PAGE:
These medications are highly profitable in the US, bringing in approximately $286 Billion in ’07.
You can treat depression naturally. It is absolutely worth the time, money and energy to go that route first, before considering an antidepressant. I see the most success in my practice when we use a variety of laboratory tests (e.g. blood amino acid & nutrient levels, Organic Acids, Food Allergy panels, as well as hormones) coupled with individualized treatment protocols aimed to work with the body’s unique and natural tendency to come to a state of balance, rather then forcing it to produce a single neurotransmitter, like serotonin, at the expense of overall health and well being.
It is time to re-focus our attention on doing what is in the best interest of the people (in this case US teens) and the planet.
The MOTHERS act has been introduced once again to the US House of Representatives and the US Senate. This bill is concerning as it would mandate the federal government to screen all new mothers for “psychiatric” conditions. It parallels the “Teen Screen” phenomenon where schools began screening kids to see if they were at risk for suicide. It appears like a good idea on the surface however, it opens the door for over-prescribing potentially lethal psychiatric medications with questionable justification. If you follow the money trail, it leads straight to the pharmaceutical industry, and new moms and teens are both huge markets that have, until now, been virtually untapped.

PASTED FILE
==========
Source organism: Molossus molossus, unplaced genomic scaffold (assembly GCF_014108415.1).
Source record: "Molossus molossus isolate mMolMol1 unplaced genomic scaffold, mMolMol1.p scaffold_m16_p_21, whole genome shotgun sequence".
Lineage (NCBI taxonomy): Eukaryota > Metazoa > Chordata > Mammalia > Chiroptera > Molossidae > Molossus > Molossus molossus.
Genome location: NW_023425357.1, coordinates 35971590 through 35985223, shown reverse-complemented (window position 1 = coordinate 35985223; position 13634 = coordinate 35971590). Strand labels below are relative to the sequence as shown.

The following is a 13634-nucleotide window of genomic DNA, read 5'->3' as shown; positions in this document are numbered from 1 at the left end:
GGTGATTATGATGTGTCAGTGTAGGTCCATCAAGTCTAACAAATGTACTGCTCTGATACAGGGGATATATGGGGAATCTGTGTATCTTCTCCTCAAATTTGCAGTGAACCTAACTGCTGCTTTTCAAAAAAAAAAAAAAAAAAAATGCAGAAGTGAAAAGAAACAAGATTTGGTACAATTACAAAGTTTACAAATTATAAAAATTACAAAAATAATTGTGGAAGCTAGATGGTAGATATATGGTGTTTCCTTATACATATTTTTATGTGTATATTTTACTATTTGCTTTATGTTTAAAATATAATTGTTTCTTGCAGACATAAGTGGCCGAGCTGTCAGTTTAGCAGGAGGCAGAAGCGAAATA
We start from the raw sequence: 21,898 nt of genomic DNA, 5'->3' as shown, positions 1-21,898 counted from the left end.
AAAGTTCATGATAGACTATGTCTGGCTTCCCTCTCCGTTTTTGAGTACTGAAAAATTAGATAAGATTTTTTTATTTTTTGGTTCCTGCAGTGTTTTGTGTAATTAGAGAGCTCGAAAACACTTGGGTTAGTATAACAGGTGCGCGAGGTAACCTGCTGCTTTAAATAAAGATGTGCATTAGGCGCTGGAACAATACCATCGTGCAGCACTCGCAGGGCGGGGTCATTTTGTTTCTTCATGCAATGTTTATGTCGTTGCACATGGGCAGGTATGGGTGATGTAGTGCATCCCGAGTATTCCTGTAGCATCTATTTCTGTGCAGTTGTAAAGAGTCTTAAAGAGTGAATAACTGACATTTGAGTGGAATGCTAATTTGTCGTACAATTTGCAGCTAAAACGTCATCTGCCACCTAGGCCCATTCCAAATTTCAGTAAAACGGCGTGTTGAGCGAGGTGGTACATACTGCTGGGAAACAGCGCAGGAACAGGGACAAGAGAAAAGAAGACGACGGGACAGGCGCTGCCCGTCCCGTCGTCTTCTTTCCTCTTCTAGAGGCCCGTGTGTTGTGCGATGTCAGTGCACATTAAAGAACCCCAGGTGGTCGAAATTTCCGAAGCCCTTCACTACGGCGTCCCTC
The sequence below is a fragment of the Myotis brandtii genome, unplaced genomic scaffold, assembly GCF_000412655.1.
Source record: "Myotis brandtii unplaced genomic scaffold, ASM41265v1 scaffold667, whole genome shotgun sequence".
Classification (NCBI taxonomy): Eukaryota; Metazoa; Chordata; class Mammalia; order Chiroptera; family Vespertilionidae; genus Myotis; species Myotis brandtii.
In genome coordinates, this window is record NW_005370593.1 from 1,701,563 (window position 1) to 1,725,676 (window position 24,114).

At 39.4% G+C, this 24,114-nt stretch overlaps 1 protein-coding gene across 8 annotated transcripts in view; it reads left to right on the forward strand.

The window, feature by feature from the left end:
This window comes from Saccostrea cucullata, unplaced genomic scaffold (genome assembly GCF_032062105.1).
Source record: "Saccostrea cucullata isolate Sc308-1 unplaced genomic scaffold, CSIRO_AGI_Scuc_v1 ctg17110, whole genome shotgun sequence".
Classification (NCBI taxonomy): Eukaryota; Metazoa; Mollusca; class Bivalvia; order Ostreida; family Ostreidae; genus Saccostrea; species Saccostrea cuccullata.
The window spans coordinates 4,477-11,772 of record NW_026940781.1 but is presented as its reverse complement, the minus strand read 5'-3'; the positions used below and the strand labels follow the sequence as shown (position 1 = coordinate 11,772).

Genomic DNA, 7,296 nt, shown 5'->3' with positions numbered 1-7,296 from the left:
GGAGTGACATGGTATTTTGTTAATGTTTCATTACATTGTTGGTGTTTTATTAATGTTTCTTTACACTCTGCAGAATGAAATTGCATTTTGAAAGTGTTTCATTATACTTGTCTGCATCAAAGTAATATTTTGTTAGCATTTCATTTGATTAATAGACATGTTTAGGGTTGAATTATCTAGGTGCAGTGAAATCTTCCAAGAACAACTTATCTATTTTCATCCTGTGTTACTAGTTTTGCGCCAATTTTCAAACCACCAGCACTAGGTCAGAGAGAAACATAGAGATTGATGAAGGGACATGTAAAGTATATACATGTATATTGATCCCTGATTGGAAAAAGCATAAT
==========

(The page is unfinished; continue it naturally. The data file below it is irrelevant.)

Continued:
In my practice, I see many patients who have been prescribed psychiatric medications, feel disconnected from who they really are, and have grown extremely frustrated with the process of trying to get off the medications, with little if any support from their prescribing psychiatrist. I often learn that these patients felt better before taking the medications and are now left confused and totally disenchanted by the Healthcare system that offers no answers once a patient decides that his or her antidepressant is causing more harm then help. Had they come in prior to taking the medications we would have worked together to find the underlying cause for the sad or anxious feelings. Oftentimes it is due to a multifaceted condition called Sickness Syndrome Depression that is best treated with natural medicines. Sometimes it can be related to adrenal stress, or compromised immune function, or an amino acid imbalance or other nutrient deficiency. Sometimes, and especially in new moms, it is simply due to a hormonal imbalance that can be easily and safely corrected through natural, nutrition -based medicine. Patients are able to eventually break free from the psychiatric medications, but it is a long and committed process that takes time, energy and patience.
To gain a better understanding of the consequences of allowing this bill to pass, click here.
To see and hear one woman’s story about being misled by the psychiatric field and losing her child as a consequence, click here.
To sign a petition urging congress not to pass the MOTHERS act click here.
In the spirit of doing what is best for the patient,